Dan Gregory Chief Officers Feb 2011Presentation Transcript
Local Partnerships The DH Social Enterprise Investment Fund, case study and lessons learned
Capital, finance, investment vs. revenue, funding, income
(debt, grants, equity) (grants, contracts, fees)
Investment need to respond to / be tailored appropriately to the potential for income generation. E.g. you only lend to someone if they can afford to repay. And you should only borrow to invest for the future.
So what is the potential for revenue generation? In other words, what is the ‘state of the market’…?
Case study: The market for community health services
Uncertain future commissioning landscape
Provider side dominated by state providers but opening up
Payment by results?
Comparison with youth services?
The Social Enterprise Investment Fund
To support the delivery by social enterprises of innovative health and social care services and products;
To provide start-up funding and longer term investment to emerging and existing social enterprises in the health and social care sector with a view to securing their sustainability.
For the SEIF to become financially sustainable through returns on non-grant investments and through leverage of funds from external investors.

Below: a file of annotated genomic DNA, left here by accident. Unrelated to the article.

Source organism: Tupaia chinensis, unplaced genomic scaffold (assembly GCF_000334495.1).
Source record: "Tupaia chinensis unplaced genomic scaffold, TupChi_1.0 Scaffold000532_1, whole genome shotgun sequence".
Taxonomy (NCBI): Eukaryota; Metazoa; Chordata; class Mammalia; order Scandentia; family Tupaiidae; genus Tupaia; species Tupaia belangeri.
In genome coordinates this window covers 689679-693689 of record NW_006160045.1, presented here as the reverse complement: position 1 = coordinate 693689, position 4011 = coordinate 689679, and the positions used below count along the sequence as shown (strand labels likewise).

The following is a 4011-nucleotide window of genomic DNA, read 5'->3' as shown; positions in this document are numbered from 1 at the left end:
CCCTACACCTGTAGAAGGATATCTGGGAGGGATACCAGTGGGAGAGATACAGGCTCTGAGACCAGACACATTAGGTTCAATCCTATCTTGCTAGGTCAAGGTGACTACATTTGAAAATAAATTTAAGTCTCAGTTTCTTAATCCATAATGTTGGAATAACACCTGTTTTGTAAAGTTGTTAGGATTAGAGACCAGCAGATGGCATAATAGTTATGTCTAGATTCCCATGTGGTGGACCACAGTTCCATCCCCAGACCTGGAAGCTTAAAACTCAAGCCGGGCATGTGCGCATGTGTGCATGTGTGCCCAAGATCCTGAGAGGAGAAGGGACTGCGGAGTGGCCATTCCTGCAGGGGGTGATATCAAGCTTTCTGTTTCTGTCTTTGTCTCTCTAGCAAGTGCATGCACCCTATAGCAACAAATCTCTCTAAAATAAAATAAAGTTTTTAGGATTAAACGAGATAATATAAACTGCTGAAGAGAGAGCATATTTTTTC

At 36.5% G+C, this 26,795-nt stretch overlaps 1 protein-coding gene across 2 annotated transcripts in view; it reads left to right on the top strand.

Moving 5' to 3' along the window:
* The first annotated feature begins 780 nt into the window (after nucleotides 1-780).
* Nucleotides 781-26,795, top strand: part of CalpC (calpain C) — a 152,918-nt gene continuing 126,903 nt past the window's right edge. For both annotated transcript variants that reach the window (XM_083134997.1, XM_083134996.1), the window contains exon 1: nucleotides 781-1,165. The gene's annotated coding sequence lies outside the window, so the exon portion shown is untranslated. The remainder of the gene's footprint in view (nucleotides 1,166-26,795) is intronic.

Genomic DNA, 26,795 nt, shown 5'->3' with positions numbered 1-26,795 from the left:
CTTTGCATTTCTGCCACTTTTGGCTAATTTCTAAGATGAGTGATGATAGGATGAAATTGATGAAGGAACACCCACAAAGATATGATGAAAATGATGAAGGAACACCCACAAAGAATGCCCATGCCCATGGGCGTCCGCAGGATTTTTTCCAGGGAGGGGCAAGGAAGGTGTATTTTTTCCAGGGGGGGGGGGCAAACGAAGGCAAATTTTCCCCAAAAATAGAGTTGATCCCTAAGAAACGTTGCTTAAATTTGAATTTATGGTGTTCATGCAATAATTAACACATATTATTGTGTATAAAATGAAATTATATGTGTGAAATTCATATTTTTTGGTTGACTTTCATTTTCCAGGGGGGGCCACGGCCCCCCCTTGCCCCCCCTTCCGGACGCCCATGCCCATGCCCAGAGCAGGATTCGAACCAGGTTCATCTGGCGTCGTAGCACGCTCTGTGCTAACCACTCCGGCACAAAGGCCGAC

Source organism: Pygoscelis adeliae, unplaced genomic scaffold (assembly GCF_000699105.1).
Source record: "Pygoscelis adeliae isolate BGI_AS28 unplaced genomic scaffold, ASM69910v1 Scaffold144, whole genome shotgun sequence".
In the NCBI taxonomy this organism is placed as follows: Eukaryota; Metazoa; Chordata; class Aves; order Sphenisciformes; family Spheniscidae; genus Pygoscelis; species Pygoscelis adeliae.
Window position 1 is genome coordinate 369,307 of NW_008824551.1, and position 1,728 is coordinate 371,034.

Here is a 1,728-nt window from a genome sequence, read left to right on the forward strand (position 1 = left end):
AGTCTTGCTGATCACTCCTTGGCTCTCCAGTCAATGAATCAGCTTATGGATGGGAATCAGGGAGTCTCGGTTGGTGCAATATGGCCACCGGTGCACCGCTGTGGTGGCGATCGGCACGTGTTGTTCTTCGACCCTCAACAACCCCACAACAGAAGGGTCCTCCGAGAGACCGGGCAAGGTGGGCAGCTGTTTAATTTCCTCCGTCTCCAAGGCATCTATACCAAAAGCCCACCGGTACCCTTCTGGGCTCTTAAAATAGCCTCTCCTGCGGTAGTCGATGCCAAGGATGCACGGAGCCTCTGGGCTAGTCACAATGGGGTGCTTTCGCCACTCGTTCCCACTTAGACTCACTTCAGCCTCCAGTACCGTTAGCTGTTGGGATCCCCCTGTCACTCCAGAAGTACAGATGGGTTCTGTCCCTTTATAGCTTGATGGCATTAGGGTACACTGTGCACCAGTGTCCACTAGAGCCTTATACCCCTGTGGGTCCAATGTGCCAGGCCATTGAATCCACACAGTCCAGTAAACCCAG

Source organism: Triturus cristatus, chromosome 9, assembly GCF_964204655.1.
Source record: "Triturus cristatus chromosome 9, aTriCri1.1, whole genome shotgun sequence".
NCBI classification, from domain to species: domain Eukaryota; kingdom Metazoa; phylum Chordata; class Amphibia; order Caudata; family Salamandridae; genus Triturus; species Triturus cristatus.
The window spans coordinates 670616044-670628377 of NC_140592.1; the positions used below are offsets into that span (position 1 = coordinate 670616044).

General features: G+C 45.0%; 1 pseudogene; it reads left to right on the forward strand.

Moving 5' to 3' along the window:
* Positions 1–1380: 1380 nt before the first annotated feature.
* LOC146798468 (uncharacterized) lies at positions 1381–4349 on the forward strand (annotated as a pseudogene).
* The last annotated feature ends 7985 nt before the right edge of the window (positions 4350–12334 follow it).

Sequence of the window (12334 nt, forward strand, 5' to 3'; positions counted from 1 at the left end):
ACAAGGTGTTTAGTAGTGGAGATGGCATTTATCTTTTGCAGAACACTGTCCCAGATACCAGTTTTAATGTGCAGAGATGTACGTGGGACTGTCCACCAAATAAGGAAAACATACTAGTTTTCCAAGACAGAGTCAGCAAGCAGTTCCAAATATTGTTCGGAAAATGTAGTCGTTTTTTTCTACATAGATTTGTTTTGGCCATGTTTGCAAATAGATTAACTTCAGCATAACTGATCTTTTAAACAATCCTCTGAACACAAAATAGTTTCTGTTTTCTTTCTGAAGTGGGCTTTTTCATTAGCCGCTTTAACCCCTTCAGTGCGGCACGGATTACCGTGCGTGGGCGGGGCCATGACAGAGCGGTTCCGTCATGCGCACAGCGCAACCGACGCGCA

For emerging and existing social enterprises
SEIF investment policy – the theory
Viable but not bankable
Business development grants
SEIF – challenges in practice
Perverse incentives for fund manager and Department:
Investment approach vs. programme model
A youth sector spin-out fund?
NESTA call for proposals
to use BSB capital to attract co-investment into a sustainable fund, which will provide financial support to youth services which wish to spin-out of the local public sector into viable social enterprises.
What is the opportunity?
To provide the financial means to catalyse, nurture and support the spin-out of youth services from the local public sector, into viable social enterprises.
To accord with an overall national and local policy direction , a move to a plurality of local services provision, moving services closer to the communities who rely on them.
To focus on youth services in particular, an area of national and local priority where there is evidenced demand for alternative means of delivery.
To leverage BSB capital by attracting co-investment into a fund which will provide the financial support for local youth services to spin-out into social enterprises.
To fill a gap in the market , fledgling spin-outs are typically un-bankable but spinning-out takes both human and financial resources.
Who will invest and how? Big Society Fund? Bank? (quasi-) equity Nesta f HSBC? CFS? Debt Commercial Lenders e Bridges? Baxi? (quasi-) equity Social VC d CAN? SFCT? Grant Social Investors c Local Authority? Grant Public sector b Staff and community? Equity Stakeholders a Example Investment Investor
Does this investment model respond to / is it tailored appropriately to the potential for income generation?
Could this offer an opportunity to create a social investment fund for the youth sector?